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Email self-hosting sounds great in theory. Due to technical aspects of emailing, and spam whitelists, it’s not something we’d suggest anyone to do. But if you’d really like to host an email server, here’s what you need to deal with.
“A definitive don’t.” This is the unofficial advice from dyrectorio’s engineering team when it comes to email self-hosting. At the root of this defiance there are two key factors: email protocols and spam-filtering.
There are 4 email protocols. SMTP – Simple Mail Transfer Protocol – is designed for email sending. POP – Post Office Protocol – and IMAP – Internet Message Access Protocol – are both made for receiving emails but the latter allows users to access messages from multiple devices and locations. The 4th one is MIME – Multipurpose Internet Mail Extensions –, that enables users to include images, videos, and so on in a standardized format.
Before self-hosting an email server, users need to consider if they have the level of expertise with these protocols. On a more positive note, there doesn’t seem to be a whole movement behind creating new email protocols, meaning users don’t need to keep their email protocol knowledge up-to-date. Getting a grasp on all of the technologies interacting with each other can be a big enough mission.
Emailing isn’t a new technology at all, and it’s the de facto technology of business communication. As a vital part of organizations’ everyday lives, it’s been with us since companies began to trust emailing with transacting official data to keep track of what’s happening.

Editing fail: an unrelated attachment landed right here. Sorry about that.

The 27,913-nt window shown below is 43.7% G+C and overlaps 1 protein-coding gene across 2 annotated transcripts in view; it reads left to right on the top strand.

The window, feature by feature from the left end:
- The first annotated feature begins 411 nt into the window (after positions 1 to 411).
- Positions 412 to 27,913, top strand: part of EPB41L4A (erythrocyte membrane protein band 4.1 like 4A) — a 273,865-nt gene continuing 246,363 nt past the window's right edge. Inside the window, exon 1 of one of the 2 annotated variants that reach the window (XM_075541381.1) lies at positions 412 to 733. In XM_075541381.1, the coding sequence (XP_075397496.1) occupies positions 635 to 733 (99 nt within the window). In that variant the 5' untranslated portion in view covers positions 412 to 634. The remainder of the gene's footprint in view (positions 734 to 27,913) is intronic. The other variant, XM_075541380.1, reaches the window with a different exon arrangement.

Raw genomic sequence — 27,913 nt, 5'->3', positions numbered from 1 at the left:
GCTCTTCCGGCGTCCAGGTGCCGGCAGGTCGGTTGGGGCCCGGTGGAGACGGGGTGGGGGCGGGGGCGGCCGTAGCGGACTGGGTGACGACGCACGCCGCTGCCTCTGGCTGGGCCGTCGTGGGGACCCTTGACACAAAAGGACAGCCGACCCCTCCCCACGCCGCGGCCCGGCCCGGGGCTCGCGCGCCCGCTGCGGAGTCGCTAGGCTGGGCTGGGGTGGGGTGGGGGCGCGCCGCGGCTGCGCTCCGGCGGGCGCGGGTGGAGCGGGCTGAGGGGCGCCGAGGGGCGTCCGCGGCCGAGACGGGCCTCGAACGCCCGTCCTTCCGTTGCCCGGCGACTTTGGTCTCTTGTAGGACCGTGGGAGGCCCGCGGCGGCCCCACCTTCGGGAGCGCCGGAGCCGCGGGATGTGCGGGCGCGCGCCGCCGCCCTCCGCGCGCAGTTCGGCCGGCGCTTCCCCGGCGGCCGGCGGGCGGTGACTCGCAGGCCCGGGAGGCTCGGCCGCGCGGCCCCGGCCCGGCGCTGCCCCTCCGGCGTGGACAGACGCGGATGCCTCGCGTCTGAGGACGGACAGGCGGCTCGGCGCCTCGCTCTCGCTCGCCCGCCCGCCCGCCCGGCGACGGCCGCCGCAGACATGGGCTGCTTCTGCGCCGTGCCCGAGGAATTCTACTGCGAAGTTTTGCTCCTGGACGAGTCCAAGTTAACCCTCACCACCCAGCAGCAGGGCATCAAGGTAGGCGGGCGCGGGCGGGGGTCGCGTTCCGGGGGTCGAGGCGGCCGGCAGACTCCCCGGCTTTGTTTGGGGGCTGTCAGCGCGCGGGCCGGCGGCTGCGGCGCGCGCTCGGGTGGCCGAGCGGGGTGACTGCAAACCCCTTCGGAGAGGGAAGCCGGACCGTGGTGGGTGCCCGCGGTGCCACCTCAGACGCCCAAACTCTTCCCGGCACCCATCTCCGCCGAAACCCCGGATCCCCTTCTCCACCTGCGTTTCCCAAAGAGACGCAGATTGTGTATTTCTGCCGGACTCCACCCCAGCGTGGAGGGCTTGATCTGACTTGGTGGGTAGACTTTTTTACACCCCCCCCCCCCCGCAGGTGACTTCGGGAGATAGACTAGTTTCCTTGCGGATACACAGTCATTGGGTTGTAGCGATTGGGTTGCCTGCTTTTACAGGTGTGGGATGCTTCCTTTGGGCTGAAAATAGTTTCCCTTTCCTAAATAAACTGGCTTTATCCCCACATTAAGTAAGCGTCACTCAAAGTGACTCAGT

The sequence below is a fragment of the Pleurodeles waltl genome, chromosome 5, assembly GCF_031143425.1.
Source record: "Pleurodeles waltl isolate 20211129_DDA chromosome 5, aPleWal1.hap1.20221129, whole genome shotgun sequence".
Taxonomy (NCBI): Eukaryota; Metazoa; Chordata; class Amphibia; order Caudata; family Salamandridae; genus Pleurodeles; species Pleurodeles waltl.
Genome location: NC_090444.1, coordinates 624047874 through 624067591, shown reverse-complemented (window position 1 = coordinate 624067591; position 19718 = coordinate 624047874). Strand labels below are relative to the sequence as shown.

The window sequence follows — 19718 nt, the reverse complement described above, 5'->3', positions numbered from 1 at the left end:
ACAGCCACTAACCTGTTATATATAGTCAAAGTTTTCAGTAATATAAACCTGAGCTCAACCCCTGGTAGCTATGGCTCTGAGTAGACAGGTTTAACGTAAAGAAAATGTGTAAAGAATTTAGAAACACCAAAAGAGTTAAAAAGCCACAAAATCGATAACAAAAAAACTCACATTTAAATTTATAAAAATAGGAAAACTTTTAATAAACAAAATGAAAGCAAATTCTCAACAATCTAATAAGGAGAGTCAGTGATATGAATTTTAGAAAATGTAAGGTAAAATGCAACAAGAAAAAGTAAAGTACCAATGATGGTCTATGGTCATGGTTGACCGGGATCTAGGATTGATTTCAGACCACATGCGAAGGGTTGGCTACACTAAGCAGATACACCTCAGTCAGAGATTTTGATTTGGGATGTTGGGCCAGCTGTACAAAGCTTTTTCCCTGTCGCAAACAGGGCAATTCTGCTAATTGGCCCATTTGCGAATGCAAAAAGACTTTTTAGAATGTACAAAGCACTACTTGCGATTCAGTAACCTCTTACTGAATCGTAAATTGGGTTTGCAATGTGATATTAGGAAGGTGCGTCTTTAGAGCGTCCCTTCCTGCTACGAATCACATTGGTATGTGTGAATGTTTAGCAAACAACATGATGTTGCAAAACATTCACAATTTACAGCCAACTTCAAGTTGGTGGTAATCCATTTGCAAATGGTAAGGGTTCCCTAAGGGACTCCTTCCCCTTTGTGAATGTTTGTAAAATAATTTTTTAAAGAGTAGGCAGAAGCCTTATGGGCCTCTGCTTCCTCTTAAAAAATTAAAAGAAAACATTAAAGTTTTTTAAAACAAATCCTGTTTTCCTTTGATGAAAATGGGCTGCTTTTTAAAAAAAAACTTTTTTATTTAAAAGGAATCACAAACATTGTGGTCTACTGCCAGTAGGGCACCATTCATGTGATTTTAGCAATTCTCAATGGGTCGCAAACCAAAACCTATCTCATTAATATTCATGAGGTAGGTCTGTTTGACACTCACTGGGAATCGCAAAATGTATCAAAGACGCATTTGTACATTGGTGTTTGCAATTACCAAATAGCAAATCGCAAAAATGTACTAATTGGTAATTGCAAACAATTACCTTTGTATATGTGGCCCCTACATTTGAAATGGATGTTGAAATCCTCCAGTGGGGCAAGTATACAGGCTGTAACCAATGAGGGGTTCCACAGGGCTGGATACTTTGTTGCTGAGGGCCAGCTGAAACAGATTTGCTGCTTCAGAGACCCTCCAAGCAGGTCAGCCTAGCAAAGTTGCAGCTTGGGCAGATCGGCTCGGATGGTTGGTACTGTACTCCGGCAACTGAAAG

Then came Google. As the business entity that crawls the internet at the highest volume, they have a pretty good idea of what’s valuable content and not. This would become a game changer of spam filtering. It’s pretty cool to not get spam. The awesomeness turns into a headache when you plan to host your own email server and it happens to share IP with the sender of spam that led your SMTP server address on the black list of Google. You can get it whitelisted but life would be easier if users would never have to deal with this.
Considering that an unknown but nevertheless large portion of email communication takes place with the participation of Google due to Gmail, it’s safe to say that it’s a huge vulnerability that quickly sinks any self-hosting efforts when it comes to SMTP self-hosting.
As already mentioned, there are different protocols created for both receiving and sending emails. This creates room to work around spam blacklists to spare the trouble of whitelisting your IP. It requires giving up self-hosting partially but it’s not a bad deal considering that you’re still going to be able to keep your incoming emails secure.
The trick is to outsource SMTP to a trusted IP address. In this scenario, the trusted IP address’ maintainer still won’t have access to the data you’re sending. It’ll only act as a sender on behalf of you. At the same time, you can receive emails on a self-hosted POP or IMAP server.
This solution is an obvious shortcut compared to warming your IP. IP warming is the practice of giving a good impression to ISPs. There are resources on this topic, but the point is to gradually send an increasing number of emails with as little bounce rate as possible.
There are many open-source email servers that are complex enough to enable sending and retrieving emails. One of them is Maddy, an SMTP and IMAP server written in Golang. See how you can set it up here. Mailu is another one we recommend. And obviously, Docker Mailserver is a great choice. If you’re looking for an IMAP server to receive emails, Dovecot is worth looking into.
For testing purposes, we use Mailslurper, but MailHog is another good SMTP testing tool.
This blogpost was written by the team of specialists at dyrector.io. dyrector.io is an open-source container management platform.
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